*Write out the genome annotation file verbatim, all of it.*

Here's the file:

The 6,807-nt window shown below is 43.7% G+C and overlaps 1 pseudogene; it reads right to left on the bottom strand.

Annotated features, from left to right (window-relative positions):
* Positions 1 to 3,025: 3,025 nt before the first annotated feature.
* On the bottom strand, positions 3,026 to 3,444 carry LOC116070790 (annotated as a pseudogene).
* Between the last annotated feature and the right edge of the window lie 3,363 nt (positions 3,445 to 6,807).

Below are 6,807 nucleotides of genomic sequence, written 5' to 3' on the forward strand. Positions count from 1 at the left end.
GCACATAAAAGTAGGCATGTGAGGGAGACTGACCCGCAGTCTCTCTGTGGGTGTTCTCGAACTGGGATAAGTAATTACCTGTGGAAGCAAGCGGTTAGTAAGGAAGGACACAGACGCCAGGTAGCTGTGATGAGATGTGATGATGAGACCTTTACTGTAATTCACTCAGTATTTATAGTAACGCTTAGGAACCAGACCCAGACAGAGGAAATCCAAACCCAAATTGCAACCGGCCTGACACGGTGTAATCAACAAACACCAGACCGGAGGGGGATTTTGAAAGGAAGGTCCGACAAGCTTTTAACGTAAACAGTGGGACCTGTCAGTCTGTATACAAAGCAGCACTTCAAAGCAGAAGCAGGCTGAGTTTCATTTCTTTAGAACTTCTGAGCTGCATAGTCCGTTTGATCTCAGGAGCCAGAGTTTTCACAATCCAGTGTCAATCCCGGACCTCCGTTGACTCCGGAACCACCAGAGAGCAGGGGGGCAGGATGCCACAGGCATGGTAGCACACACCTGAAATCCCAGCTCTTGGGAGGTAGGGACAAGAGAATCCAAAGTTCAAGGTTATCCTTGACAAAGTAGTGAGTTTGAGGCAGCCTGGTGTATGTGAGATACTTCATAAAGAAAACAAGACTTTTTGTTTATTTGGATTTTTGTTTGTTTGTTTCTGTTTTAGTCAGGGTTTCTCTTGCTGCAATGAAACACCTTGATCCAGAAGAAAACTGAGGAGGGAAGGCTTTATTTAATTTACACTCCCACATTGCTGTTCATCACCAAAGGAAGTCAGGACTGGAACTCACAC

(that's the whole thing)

The 6,807-nt window shown below is 43.7% G+C and overlaps 1 pseudogene; it reads right to left on the bottom strand.

Annotated features, from left to right (window-relative positions):
* Positions 1 to 3,025: 3,025 nt before the first annotated feature.
* On the bottom strand, positions 3,026 to 3,444 carry LOC116070790 (annotated as a pseudogene).
* Between the last annotated feature and the right edge of the window lie 3,363 nt (positions 3,445 to 6,807).

Below are 6,807 nucleotides of genomic sequence, written 5' to 3' on the forward strand. Positions count from 1 at the left end.
GCACATAAAAGTAGGCATGTGAGGGAGACTGACCCGCAGTCTCTCTGTGGGTGTTCTCGAACTGGGATAAGTAATTACCTGTGGAAGCAAGCGGTTAGTAAGGAAGGACACAGACGCCAGGTAGCTGTGATGAGATGTGATGATGAGACCTTTACTGTAATTCACTCAGTATTTATAGTAACGCTTAGGAACCAGACCCAGACAGAGGAAATCCAAACCCAAATTGCAACCGGCCTGACACGGTGTAATCAACAAACACCAGACCGGAGGGGGATTTTGAAAGGAAGGTCCGACAAGCTTTTAACGTAAACAGTGGGACCTGTCAGTCTGTATACAAAGCAGCACTTCAAAGCAGAAGCAGGCTGAGTTTCATTTCTTTAGAACTTCTGAGCTGCATAGTCCGTTTGATCTCAGGAGCCAGAGTTTTCACAATCCAGTGTCAATCCCGGACCTCCGTTGACTCCGGAACCACCAGAGAGCAGGGGGGCAGGATGCCACAGGCATGGTAGCACACACCTGAAATCCCAGCTCTTGGGAGGTAGGGACAAGAGAATCCAAAGTTCAAGGTTATCCTTGACAAAGTAGTGAGTTTGAGGCAGCCTGGTGTATGTGAGATACTTCATAAAGAAAACAAGACTTTTTGTTTATTTGGATTTTTGTTTGTTTGTTTCTGTTTTAGTCAGGGTTTCTCTTGCTGCAATGAAACACCTTGATCCAGAAGAAAACTGAGGAGGGAAGGCTTTATTTAATTTACACTCCCACATTGCTGTTCATCACCAAAGGAAGTCAGGACTGGAACTCACAC